Economic justice

Center seeks economic justice for original residents of FCT – Blueprint Newspapers Limited

The Socio-Economic Research and Development Center (SERDEC) has reiterated the need for the Federal Government of Nigeria to address a centuries-old economic injustice, marginalization and deprivation suffered by the original inhabitants of the capital national because of the presence of the government in their ancestral land.

SERDEC declared it on Tuesday during the launch of the project on the theme; “Promoting the Rights of the Original Residents of FCT-Abuja” held in the National Capital.

The project which is supported by the MacArthur Foundation and the Human Rights Education Resource Center (CHRICED) is a two-year project under the Equitable Recovery Grant to address ethnic injustice in regarding the marginalized of the original inhabitants of the FCT.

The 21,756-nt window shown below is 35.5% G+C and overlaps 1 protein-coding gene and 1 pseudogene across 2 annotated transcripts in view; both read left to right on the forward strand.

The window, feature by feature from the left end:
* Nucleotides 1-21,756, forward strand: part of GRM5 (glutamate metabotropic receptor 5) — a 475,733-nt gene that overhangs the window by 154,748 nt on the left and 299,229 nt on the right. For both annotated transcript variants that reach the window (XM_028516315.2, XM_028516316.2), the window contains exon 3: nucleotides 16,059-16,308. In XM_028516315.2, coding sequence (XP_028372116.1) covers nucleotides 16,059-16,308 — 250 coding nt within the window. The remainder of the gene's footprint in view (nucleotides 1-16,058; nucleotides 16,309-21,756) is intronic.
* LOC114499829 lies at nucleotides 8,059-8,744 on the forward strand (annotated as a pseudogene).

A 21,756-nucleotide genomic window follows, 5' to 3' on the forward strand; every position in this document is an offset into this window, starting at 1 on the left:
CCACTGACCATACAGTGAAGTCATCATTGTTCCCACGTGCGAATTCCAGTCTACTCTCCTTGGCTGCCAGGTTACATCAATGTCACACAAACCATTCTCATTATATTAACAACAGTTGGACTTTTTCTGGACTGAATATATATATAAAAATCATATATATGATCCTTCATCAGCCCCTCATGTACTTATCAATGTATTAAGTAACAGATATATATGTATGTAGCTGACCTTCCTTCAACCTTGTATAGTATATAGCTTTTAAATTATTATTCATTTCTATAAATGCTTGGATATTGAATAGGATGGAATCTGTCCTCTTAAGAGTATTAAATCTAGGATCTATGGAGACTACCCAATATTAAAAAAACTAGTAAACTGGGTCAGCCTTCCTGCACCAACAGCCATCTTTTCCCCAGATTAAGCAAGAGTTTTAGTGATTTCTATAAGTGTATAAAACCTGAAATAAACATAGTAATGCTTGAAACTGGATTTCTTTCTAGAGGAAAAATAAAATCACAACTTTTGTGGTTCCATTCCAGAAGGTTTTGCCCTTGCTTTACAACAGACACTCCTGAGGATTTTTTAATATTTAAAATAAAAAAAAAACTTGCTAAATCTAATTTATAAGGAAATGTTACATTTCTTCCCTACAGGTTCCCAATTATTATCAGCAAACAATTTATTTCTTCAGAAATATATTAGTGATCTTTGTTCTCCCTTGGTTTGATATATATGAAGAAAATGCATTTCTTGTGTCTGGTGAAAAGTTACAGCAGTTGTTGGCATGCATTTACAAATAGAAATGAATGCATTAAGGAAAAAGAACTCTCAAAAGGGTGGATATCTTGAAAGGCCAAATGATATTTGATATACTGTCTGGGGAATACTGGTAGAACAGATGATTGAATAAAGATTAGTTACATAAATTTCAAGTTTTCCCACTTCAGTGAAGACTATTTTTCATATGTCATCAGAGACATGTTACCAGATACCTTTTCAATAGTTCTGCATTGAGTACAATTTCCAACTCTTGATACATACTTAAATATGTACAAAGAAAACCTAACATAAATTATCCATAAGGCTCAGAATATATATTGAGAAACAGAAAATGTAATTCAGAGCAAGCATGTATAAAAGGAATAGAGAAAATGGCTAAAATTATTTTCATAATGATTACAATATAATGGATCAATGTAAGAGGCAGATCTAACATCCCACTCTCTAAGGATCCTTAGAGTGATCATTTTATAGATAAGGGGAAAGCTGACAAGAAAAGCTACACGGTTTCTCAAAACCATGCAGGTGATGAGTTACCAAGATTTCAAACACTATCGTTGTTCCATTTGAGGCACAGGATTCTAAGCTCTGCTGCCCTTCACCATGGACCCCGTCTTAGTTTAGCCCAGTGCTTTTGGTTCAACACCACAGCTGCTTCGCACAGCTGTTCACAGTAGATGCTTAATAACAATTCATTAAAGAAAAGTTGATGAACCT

While delivering a welcome speech at the launch ceremony, SERDEC Executive Director Tijani Abdulkareem noted that the project will improve equitable access to employment, empowerment program and livelihood opportunities before 2023 within the CTF’s six regional councils.

He said, “Following the signing of the grant in November 2021, SERDEC joins other partners who will channel their activities towards the promotion and protection of the economic, cultural and political rights of the original inhabitants.

Abdulkareem who thanked Macarthur and CHRICED for their interventions afterwards, called for synergy and stronger collaborations with the media and civil society for a good implementation of the project.

Also speaking, the Executive Director of CHRICED, Dr. Ibrahim Sikirulahi commended the original inhabitants of FCT for sacrificing their lands and privileges for the vision of the capital city of Abuja.

He then assured that at the end of the project, the lives of the inhabitants would be strongly impacted.

In a brief speech, the representative of the indigenous inhabitants of the FCT, HRH Yakubu Kure Alkali, after thanking the organizer for the project, added that his people continued to move further into the bush mainly because they needed to get land to cultivate and to get by. for their families.